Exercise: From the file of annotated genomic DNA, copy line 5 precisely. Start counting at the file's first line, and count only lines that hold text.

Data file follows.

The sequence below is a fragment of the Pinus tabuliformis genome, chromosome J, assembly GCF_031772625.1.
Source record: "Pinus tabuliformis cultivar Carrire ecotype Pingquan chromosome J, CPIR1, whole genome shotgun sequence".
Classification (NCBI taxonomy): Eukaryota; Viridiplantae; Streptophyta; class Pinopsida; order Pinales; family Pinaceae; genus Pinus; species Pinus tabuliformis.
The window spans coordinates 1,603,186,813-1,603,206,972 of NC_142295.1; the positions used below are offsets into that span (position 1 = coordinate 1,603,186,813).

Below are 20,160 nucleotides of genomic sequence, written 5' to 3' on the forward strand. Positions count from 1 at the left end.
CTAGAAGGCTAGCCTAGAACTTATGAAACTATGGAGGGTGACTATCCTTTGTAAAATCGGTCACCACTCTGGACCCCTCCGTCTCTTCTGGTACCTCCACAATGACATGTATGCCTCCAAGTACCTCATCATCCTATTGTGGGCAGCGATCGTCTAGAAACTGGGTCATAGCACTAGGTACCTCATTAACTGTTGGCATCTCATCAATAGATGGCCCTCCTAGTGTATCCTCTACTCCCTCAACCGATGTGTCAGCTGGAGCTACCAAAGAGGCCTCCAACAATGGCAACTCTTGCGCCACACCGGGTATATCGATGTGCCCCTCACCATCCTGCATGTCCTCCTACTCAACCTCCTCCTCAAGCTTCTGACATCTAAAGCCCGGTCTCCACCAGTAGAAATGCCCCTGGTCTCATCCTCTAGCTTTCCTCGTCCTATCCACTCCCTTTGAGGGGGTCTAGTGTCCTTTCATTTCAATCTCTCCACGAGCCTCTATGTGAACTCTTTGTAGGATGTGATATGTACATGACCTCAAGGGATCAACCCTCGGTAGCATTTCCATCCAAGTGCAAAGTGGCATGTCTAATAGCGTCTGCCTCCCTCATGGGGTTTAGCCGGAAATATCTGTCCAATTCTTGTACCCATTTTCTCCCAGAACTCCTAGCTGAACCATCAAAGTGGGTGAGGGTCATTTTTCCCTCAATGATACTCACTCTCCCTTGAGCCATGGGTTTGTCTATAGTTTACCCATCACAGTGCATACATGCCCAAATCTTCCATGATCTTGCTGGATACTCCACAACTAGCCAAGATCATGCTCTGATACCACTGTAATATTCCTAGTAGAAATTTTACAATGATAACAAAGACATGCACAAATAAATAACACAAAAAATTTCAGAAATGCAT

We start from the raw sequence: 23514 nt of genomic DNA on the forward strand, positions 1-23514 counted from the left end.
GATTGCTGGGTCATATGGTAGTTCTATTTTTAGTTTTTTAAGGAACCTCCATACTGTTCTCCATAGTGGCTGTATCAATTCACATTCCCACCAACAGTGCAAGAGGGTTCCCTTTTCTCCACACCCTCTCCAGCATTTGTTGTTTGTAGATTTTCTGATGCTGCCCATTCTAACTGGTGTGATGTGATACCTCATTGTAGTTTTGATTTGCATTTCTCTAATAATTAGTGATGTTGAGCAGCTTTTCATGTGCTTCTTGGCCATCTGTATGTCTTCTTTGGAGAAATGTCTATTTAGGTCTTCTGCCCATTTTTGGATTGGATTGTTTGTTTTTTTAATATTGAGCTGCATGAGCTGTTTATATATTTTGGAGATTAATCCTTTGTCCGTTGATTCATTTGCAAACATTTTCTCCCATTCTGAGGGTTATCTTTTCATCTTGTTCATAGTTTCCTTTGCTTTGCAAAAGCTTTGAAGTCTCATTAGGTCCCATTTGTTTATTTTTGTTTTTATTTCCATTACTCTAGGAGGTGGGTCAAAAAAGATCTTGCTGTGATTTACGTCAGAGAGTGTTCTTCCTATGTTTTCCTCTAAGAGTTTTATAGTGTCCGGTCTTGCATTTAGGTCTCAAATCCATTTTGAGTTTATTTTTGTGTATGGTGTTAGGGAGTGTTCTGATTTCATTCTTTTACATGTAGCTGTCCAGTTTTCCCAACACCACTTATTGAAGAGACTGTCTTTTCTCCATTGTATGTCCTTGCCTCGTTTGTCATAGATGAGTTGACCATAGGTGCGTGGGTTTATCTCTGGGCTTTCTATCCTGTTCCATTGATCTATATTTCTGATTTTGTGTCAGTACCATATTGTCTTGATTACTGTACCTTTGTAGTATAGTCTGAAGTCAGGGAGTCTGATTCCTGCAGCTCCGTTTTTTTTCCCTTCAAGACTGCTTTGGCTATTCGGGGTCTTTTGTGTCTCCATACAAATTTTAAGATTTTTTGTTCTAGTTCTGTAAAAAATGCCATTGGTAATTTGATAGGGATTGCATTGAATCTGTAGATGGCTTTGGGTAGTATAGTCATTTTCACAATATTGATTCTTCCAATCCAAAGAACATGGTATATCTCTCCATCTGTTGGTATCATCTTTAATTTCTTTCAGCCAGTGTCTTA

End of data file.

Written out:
Below are 20,160 nucleotides of genomic sequence, written 5' to 3' on the forward strand. Positions count from 1 at the left end.